We get it. We know all of you, and don't deny it, browse the internet to search for "essays that worked." Usually, you will find some really stellar examples of essays that worked. And other times not so much. That's why we have compiled essays that have worked from our very own TCE staff members. For a more comprehensive list of tips, suggestions and ideas for your college essay, visit our Writing Guide found in the resources section!

We will be posting examples of essays from TCE staff members that have worked all throughout the year, so get ready! Of course, use these essays only as an idea and reference of what your ultimate goal in crafting an essay should be - to show admissions counselors who you really are. Do not use these essays as means of comparing them to yours or stealing ideas; that's not what admissions counselors want to see.

Gloria Tso '19 - Columbia University

Princeton Supplemental Prompt

Using this theme as a starting point, write about a person, event, or experience that helped you define one of your values or in some way changed how you approach the world. Please do not repeat, in full or in part, the essay you wrote for the Common Application.

"Princeton in the Nation's Service" was the title of a speech given by Woodrow Wilson on the 150th anniversary of the University. It became the unofficial Princeton motto and was expanded for the University's 250th anniversary to "Princeton in the nation's service and in the service of all nations." Woodrow Wilson, Princeton Class of 1879, served on the faculty and was Princeton's president from 1902-1910.


As Woodrow Wilson noted in Princeton's 150th anniversary address, the university's history is a story that is still being written today through education and political service. I resonate with this on a personal level as my own story to date begins and ends with the act of public service.

There is a Quaker saying that states, "Let your life speak." If my life could speak for itself, it would speak in vehement tones and a passionate voice. It would speak about the story of a girl who was born into a dream, a dream which she took and turned into a reality through the act of service that Woodrow Wilson spoke so fondly of.

On November 15, I was sitting in the Oklahoma State Department of Education awaiting my turn to interview for the United States Senate Youth Program. Four short months later, I found myself sitting in the White House as one of the two selected delegates from Oklahoma, awaiting the arrival of President Obama. There I was, sitting in the historic home of the presidents who had worked to define the American Dream. Interestingly enough, the American Dream is the means by which I have made my own dreams come true. It's the magnetic pull that compels me to pursue public service as a career. It's the testimony that my life speaks of in abundance.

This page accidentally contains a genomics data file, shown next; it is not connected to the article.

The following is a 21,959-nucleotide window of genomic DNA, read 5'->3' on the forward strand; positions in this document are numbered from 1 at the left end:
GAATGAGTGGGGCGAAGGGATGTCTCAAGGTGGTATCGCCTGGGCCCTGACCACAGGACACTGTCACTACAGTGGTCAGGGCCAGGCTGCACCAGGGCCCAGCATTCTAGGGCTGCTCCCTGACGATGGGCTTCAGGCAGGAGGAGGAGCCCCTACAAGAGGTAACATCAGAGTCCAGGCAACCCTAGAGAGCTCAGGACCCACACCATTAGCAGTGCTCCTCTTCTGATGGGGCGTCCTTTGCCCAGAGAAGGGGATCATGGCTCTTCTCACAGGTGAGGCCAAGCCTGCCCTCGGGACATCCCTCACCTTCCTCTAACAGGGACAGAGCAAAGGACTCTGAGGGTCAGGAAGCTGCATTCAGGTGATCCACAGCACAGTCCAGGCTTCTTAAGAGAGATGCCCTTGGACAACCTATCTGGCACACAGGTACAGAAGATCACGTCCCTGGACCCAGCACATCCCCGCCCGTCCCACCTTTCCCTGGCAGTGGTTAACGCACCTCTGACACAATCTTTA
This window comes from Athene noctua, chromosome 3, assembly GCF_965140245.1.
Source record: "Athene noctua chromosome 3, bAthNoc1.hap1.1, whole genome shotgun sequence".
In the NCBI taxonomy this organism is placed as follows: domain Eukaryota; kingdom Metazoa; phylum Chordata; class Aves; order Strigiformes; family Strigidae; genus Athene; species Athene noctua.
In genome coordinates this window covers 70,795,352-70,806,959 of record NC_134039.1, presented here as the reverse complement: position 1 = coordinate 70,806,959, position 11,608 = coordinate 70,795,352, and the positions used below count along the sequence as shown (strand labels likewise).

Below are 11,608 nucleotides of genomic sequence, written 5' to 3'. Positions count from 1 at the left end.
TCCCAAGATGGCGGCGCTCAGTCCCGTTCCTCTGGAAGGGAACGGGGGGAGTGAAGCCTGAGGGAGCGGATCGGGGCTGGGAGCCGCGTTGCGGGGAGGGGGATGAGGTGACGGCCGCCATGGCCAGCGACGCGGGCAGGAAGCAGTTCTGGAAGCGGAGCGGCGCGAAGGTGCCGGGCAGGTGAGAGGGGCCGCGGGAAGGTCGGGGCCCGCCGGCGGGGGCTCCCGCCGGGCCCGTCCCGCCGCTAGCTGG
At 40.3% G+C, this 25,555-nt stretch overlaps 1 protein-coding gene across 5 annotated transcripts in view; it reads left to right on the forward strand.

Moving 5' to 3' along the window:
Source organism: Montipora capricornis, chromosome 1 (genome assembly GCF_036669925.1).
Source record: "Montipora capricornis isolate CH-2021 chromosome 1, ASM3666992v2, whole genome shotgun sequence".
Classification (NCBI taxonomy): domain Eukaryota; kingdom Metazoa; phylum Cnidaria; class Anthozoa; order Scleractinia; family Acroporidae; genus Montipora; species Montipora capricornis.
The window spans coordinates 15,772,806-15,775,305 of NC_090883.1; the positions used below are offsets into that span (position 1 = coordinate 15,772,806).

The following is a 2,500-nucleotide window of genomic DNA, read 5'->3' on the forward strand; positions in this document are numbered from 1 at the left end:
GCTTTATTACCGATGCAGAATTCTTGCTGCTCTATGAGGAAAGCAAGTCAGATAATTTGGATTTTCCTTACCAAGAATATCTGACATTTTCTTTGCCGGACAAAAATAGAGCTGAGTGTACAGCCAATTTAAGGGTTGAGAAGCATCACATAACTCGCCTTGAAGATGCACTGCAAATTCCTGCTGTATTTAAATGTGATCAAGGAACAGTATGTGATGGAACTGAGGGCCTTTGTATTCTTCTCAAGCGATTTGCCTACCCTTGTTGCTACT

Without a doubt, being raised by immigrant parents taught me about the importance of public service. Both my parents were born into poverty, and were only given the bare necessity to make a living: an education. My grandparents told my parents not to pay them back, but to pay it forward by using their education to change the world for the goodwill of others. That's how my parents' American Dream began, and how it continues to exist through me. Despite having much more than my parents had at my age, my parents continue to instill in me this same mindset. The American Dream is about working hard to ensure not only your own prosperity, but the affluence of society as a whole. They taught me that community service - the act of making the world a better place - is the best way to utilize the skills and education that I've been given. As a result, my life now speaks to the success story of public service and says plenty about the dedicated and compassionate leader I am.

Through the dreams of my parents, I managed to find my own. Because of them, I have learned to approach the world selflessly. Largely due in part to their neverĀ­ending support, my early interest in service blossomed into a passion, that has now transformed into a calling - a calling to protect the American Dream, the one that makes individual dreams possible, for everyone. Surely this is the dream that Woodrow Wilson spoke of in Princeton's famed 150th anniversary address.

If my life could speak for itself, it would attest to the durability, longevity and reliability of hard work, the importance of service and how they all add up as a sum of my character. I share Princeton's sentiments, as I too have lived out my life story in this great nation's service, and in the service of all nations. My life has truly been an American Dream, built from the ground up, fortified through aspiration, diligence and toil. Woodrow Wilson believed that the pathway to a better world could only be found through service and I could not agree more; I can only hope that I am already well on my way down that path.


Gloria's essay talks about a common subject in an uncommon way. It ties the essay theme or prompt in without directly addressing it, something that helps make it different from the thousands of other essays written every year. It uses personal anecdotes in an artful way, helping the essay to stand out, and manages to be clear and concise. This is important as most admissions essays need to get to the point in just a few hundred words.

Stay tuned next week for another winning essay!